Table 1: Grading the subjects pre- and posttest knowledge scores regarding swine flu (n=60)

Click here to view

It was found that in pretest, maximum subjects (60%) had inadequate knowledge, 35% had subjects had moderate knowledge, and 5% subjects and adequate knowledge about swine flu. After implementing a structured teaching program, in posttest, majority of the subjects, i. e., 78.3%, had adequate knowledge, 21.67% had moderate knowledge, and none of the subject had inadequate knowledge. During pretest, the mean score was 12.85 and standard deviation (SD) was 3.19, whereas posttest, the mean score was 29.12 and SD was 3.17. There is a significant relationship between structured teaching program and knowledge score [Table 2].
Table 2: Association between posttest knowledge scores with sociodemographic variables (n=60)

Click here to view

2 depicts that the association within posttest knowledge score and sociodemographic variables such as age, marital status, religion, course, clinical work experience, and source of information found nonsignificant, as the calculated value is less than the tabulated value at “p level of significance <0.05”. Hence, it can be concluded that the posttest scores were not associated with any of the demographic variables.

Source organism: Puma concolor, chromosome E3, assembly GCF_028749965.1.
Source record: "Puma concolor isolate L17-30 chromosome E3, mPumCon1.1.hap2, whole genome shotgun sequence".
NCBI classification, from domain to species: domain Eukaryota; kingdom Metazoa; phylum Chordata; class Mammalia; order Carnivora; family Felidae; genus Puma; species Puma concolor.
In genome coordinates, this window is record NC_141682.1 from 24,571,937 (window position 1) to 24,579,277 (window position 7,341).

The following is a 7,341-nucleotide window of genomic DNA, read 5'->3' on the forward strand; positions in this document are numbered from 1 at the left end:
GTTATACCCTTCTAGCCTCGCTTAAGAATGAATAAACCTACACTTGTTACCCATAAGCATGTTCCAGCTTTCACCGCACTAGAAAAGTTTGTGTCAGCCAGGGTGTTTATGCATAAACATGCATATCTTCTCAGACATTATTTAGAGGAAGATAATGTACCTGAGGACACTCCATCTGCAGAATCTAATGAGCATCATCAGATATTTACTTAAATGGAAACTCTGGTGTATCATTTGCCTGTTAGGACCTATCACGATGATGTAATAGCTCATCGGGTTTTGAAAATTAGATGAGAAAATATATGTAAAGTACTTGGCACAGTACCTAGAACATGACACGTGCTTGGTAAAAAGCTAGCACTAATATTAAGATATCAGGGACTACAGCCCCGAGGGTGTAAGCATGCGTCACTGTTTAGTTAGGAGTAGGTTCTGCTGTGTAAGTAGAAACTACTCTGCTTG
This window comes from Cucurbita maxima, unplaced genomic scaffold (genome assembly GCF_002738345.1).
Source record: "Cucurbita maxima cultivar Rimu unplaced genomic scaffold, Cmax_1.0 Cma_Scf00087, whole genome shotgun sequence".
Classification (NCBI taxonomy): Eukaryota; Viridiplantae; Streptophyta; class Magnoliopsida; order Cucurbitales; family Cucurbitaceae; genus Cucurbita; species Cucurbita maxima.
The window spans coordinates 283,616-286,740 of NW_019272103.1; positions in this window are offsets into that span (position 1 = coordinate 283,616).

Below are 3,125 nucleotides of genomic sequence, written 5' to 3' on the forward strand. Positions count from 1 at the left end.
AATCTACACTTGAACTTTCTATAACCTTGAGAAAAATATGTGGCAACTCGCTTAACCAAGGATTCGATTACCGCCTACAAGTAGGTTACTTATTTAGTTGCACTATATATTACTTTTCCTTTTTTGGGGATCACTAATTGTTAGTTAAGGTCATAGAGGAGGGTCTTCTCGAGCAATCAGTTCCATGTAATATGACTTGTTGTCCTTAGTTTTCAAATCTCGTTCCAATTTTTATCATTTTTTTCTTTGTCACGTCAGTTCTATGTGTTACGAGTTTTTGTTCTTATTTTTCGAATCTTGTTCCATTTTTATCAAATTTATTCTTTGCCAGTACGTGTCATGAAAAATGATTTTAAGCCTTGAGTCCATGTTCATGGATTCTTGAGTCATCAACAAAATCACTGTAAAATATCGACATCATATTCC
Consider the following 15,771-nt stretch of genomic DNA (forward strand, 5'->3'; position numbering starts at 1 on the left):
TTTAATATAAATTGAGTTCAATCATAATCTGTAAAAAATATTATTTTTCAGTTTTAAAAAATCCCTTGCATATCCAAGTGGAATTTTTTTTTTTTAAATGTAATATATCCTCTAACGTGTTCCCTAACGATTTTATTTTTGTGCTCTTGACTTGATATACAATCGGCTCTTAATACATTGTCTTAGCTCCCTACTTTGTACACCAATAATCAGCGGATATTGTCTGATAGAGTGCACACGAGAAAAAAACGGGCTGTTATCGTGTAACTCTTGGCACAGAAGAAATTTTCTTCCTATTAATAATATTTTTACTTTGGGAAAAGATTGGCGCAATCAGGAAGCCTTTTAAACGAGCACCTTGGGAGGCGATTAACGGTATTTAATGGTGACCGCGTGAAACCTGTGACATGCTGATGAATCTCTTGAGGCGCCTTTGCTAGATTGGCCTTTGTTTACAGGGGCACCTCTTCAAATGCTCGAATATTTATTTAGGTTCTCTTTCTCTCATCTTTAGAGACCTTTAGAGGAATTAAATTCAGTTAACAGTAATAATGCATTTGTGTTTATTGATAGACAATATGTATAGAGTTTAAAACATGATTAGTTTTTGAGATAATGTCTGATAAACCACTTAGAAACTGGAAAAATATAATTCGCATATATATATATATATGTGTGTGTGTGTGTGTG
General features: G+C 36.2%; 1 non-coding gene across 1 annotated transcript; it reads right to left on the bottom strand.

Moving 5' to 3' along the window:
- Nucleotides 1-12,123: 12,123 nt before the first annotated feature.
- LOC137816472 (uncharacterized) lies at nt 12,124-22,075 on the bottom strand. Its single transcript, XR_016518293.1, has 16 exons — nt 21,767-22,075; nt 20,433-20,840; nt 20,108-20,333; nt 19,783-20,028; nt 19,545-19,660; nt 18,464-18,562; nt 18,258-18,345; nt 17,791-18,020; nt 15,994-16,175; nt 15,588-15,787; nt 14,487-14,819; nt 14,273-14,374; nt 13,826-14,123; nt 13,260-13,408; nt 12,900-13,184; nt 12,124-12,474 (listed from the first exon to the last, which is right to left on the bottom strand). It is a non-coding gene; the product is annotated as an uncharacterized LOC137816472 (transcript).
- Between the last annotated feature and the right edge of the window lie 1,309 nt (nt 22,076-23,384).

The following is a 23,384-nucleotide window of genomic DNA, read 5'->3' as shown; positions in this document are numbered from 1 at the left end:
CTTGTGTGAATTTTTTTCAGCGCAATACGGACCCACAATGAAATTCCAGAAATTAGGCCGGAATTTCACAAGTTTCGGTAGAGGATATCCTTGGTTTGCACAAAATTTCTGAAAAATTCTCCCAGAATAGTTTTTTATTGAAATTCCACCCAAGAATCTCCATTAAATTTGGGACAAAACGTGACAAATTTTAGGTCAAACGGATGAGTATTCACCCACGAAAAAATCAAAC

In general, like other developing countries, India has a high rate of respiratory diseases and mortality rates. The major contributing factor is inappropriate health system and lack of awareness in people. As we all know, India has a limited number of hospitals, which causes staff to be overworked by an increasing number of cases, causing health systems to degrade in our country. Setting up a sufficient number of health systems and awareness programs will scale up the knowledge and reduce the mortality rate. Health-care workers must raise the knowledge regarding swine flu among the general public.

Financial support and sponsorship


Conflicts of interest

There are no conflicts of interest.